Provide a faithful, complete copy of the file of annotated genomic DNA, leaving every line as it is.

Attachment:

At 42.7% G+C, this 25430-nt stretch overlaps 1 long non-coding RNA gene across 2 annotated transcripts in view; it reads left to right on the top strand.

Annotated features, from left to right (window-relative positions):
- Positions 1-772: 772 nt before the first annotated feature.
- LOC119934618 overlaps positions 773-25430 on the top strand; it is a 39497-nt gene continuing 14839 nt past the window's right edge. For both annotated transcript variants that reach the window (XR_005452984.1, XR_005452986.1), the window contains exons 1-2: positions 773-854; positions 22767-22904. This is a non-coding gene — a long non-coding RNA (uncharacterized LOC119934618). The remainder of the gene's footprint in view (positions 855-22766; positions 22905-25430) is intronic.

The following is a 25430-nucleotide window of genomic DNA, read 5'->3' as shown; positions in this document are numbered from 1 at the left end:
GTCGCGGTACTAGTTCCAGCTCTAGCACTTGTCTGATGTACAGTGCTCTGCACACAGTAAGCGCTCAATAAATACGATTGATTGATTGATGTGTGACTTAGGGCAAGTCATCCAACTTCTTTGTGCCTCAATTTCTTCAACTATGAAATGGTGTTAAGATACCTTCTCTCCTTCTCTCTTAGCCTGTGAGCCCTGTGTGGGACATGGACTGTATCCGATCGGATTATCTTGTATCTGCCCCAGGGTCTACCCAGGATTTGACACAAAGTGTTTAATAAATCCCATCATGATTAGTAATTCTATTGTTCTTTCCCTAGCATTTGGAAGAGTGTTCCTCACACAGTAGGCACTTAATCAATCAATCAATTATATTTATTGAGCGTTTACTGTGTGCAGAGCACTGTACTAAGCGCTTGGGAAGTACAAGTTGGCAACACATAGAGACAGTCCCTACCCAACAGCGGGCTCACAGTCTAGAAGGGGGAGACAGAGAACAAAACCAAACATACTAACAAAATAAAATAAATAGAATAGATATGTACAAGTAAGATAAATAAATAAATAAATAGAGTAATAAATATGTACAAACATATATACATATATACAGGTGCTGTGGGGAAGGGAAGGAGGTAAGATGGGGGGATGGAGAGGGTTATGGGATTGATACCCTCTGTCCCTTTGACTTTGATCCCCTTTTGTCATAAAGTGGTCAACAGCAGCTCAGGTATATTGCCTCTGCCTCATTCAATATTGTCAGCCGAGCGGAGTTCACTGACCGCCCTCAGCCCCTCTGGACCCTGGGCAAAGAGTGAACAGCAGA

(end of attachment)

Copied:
At 42.7% G+C, this 25430-nt stretch overlaps 1 long non-coding RNA gene across 2 annotated transcripts in view; it reads left to right on the top strand.

Annotated features, from left to right (window-relative positions):
- Positions 1-772: 772 nt before the first annotated feature.
- LOC119934618 overlaps positions 773-25430 on the top strand; it is a 39497-nt gene continuing 14839 nt past the window's right edge. For both annotated transcript variants that reach the window (XR_005452984.1, XR_005452986.1), the window contains exons 1-2: positions 773-854; positions 22767-22904. This is a non-coding gene — a long non-coding RNA (uncharacterized LOC119934618). The remainder of the gene's footprint in view (positions 855-22766; positions 22905-25430) is intronic.

The following is a 25430-nucleotide window of genomic DNA, read 5'->3' as shown; positions in this document are numbered from 1 at the left end:
GTCGCGGTACTAGTTCCAGCTCTAGCACTTGTCTGATGTACAGTGCTCTGCACACAGTAAGCGCTCAATAAATACGATTGATTGATTGATGTGTGACTTAGGGCAAGTCATCCAACTTCTTTGTGCCTCAATTTCTTCAACTATGAAATGGTGTTAAGATACCTTCTCTCCTTCTCTCTTAGCCTGTGAGCCCTGTGTGGGACATGGACTGTATCCGATCGGATTATCTTGTATCTGCCCCAGGGTCTACCCAGGATTTGACACAAAGTGTTTAATAAATCCCATCATGATTAGTAATTCTATTGTTCTTTCCCTAGCATTTGGAAGAGTGTTCCTCACACAGTAGGCACTTAATCAATCAATCAATTATATTTATTGAGCGTTTACTGTGTGCAGAGCACTGTACTAAGCGCTTGGGAAGTACAAGTTGGCAACACATAGAGACAGTCCCTACCCAACAGCGGGCTCACAGTCTAGAAGGGGGAGACAGAGAACAAAACCAAACATACTAACAAAATAAAATAAATAGAATAGATATGTACAAGTAAGATAAATAAATAAATAAATAGAGTAATAAATATGTACAAACATATATACATATATACAGGTGCTGTGGGGAAGGGAAGGAGGTAAGATGGGGGGATGGAGAGGGTTATGGGATTGATACCCTCTGTCCCTTTGACTTTGATCCCCTTTTGTCATAAAGTGGTCAACAGCAGCTCAGGTATATTGCCTCTGCCTCATTCAATATTGTCAGCCGAGCGGAGTTCACTGACCGCCCTCAGCCCCTCTGGACCCTGGGCAAAGAGTGAACAGCAGA